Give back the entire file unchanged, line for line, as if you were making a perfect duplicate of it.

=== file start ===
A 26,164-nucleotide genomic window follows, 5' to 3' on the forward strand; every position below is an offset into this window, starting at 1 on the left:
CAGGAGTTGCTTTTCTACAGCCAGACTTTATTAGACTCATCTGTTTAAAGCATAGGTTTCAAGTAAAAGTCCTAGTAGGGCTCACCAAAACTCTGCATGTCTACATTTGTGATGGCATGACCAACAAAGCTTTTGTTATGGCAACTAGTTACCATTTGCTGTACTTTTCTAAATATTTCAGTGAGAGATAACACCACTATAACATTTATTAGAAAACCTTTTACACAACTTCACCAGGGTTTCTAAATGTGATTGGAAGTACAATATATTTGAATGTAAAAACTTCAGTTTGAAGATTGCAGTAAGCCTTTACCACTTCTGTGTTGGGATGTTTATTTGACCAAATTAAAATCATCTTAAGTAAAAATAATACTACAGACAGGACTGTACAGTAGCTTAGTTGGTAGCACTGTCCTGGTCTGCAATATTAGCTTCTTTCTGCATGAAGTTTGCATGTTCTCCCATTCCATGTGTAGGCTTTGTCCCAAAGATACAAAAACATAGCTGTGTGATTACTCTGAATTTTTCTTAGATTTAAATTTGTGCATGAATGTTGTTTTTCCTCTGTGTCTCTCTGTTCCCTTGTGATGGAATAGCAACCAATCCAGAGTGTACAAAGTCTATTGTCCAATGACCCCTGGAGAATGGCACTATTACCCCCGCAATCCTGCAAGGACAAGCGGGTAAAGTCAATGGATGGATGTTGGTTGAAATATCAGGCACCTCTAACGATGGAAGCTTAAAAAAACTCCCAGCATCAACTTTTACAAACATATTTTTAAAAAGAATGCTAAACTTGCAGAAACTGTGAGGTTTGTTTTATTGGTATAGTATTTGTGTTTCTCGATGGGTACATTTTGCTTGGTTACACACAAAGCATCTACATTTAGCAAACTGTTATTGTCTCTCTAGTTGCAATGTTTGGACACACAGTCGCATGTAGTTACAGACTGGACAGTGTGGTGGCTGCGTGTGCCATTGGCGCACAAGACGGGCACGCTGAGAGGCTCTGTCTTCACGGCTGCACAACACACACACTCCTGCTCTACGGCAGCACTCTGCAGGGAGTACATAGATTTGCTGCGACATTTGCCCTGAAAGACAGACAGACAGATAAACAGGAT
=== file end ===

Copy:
A 26,164-nucleotide genomic window follows, 5' to 3' on the forward strand; every position below is an offset into this window, starting at 1 on the left:
CAGGAGTTGCTTTTCTACAGCCAGACTTTATTAGACTCATCTGTTTAAAGCATAGGTTTCAAGTAAAAGTCCTAGTAGGGCTCACCAAAACTCTGCATGTCTACATTTGTGATGGCATGACCAACAAAGCTTTTGTTATGGCAACTAGTTACCATTTGCTGTACTTTTCTAAATATTTCAGTGAGAGATAACACCACTATAACATTTATTAGAAAACCTTTTACACAACTTCACCAGGGTTTCTAAATGTGATTGGAAGTACAATATATTTGAATGTAAAAACTTCAGTTTGAAGATTGCAGTAAGCCTTTACCACTTCTGTGTTGGGATGTTTATTTGACCAAATTAAAATCATCTTAAGTAAAAATAATACTACAGACAGGACTGTACAGTAGCTTAGTTGGTAGCACTGTCCTGGTCTGCAATATTAGCTTCTTTCTGCATGAAGTTTGCATGTTCTCCCATTCCATGTGTAGGCTTTGTCCCAAAGATACAAAAACATAGCTGTGTGATTACTCTGAATTTTTCTTAGATTTAAATTTGTGCATGAATGTTGTTTTTCCTCTGTGTCTCTCTGTTCCCTTGTGATGGAATAGCAACCAATCCAGAGTGTACAAAGTCTATTGTCCAATGACCCCTGGAGAATGGCACTATTACCCCCGCAATCCTGCAAGGACAAGCGGGTAAAGTCAATGGATGGATGTTGGTTGAAATATCAGGCACCTCTAACGATGGAAGCTTAAAAAAACTCCCAGCATCAACTTTTACAAACATATTTTTAAAAAGAATGCTAAACTTGCAGAAACTGTGAGGTTTGTTTTATTGGTATAGTATTTGTGTTTCTCGATGGGTACATTTTGCTTGGTTACACACAAAGCATCTACATTTAGCAAACTGTTATTGTCTCTCTAGTTGCAATGTTTGGACACACAGTCGCATGTAGTTACAGACTGGACAGTGTGGTGGCTGCGTGTGCCATTGGCGCACAAGACGGGCACGCTGAGAGGCTCTGTCTTCACGGCTGCACAACACACACACTCCTGCTCTACGGCAGCACTCTGCAGGGAGTACATAGATTTGCTGCGACATTTGCCCTGAAAGACAGACAGACAGATAAACAGGAT